If only there was a moment in recent history to tell us what could happen if we let Wall Street operate without tough rules https://t.co/BjJixtuGWQ

— Dan Pfeiffer (@danpfeiffer) May 30, 2018

“There are two halves to the Volcker Rule,” said Gelzinis. “The first half is to prevent banks from engaging in proprietary trading. That’s when the bank makes highly risky bets in the market for its own profit.”

Gelzinis said that if a bank is going to be trading, it should be doing so in the interest of “market-making,” trading with and creating markets for the clients. He said the banks shouldn’t be making risky bets and putting taxpayers’ deposits on the hook.

“Those losses can come quickly and be of very high magnitude,” he added.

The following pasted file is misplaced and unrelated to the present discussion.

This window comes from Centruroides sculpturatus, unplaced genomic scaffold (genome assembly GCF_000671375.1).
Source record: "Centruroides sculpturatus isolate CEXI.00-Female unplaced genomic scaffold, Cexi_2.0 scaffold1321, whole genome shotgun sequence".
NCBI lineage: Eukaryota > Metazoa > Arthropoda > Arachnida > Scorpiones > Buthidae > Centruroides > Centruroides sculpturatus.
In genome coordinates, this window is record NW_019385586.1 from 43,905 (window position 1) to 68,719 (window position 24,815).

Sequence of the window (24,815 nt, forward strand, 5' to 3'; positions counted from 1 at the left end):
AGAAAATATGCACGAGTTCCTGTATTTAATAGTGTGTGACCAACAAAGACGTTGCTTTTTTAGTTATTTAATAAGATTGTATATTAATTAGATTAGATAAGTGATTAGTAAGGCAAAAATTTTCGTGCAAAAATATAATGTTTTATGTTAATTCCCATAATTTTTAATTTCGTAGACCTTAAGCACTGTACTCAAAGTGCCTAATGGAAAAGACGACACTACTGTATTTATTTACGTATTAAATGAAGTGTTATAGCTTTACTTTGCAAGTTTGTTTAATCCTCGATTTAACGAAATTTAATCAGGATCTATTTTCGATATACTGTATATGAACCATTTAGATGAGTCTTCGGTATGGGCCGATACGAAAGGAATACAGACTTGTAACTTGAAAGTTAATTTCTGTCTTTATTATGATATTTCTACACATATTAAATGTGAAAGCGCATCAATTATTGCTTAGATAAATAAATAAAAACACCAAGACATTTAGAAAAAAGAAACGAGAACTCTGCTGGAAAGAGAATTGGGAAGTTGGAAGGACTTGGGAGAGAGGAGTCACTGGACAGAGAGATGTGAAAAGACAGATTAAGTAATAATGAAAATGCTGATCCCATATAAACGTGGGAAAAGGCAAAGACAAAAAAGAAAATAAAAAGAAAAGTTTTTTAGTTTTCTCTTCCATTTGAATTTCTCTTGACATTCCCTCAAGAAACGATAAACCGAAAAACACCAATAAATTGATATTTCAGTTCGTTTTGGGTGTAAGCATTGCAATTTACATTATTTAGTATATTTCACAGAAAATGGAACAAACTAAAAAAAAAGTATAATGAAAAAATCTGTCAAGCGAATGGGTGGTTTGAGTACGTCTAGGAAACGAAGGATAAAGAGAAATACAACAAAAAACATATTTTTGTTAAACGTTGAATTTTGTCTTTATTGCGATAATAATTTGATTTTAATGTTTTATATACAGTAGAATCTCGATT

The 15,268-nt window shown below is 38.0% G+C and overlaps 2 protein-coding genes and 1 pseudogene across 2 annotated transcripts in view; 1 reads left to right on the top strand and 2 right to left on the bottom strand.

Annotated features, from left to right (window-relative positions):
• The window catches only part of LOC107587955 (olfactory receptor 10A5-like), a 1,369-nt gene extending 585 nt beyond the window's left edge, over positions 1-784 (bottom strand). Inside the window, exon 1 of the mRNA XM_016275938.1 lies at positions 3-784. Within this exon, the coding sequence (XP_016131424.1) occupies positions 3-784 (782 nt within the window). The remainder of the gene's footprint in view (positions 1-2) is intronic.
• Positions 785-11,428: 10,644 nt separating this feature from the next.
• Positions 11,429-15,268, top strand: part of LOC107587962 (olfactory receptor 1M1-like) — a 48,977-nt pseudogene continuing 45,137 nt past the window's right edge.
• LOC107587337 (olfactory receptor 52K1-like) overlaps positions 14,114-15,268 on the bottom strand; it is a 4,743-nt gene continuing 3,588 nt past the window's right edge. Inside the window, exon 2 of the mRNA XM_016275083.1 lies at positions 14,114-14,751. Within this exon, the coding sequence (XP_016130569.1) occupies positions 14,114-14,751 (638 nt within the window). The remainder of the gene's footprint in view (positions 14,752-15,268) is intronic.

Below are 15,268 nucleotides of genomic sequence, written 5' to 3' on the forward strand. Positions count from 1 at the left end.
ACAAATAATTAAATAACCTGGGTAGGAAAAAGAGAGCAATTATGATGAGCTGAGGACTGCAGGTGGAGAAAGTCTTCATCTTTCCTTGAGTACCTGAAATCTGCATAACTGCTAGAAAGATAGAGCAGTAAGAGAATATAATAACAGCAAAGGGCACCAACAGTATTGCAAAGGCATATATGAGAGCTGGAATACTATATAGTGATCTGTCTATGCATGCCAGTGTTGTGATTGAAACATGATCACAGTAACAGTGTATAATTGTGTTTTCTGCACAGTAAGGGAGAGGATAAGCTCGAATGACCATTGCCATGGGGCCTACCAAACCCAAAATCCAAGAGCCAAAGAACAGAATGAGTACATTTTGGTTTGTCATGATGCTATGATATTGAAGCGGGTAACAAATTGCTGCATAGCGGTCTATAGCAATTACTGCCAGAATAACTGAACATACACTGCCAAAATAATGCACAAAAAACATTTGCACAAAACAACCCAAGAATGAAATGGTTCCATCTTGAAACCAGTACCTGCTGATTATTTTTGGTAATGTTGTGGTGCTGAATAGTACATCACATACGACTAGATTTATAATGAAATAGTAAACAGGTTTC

The second half of the Volcker Rule is to limit banks from investing in or owning hedge funds or private equity funds, he said. The restriction is similar to that of proprietary trading, because Gelzinis said if you ban one and not the other, it opens the door for an easy loophole.

Democrats responded via Twitter to the proposed changes to the Volcker Rule and the impact, even calling it “corruption.”

Even as banks make record profits, their former banker buddies turned regulators are doing them favors by rolling back a rule that protects taxpayers from another bailout. This kind of corruption is common in @realDonaldTrump’s Washington. https://t.co/jECa7oWhJT

— Elizabeth Warren (@SenWarren) May 30, 2018

Wall Street profits are up while workers’ wages remain flat. It is outrageous that the Fed is letting the biggest banks gamble with your money yet again and turn our economy into a casino once more.https://t.co/T2JkdVgZfp

— Ed Markey (@SenMarkey) May 30, 2018

How will the Volcker Rule change?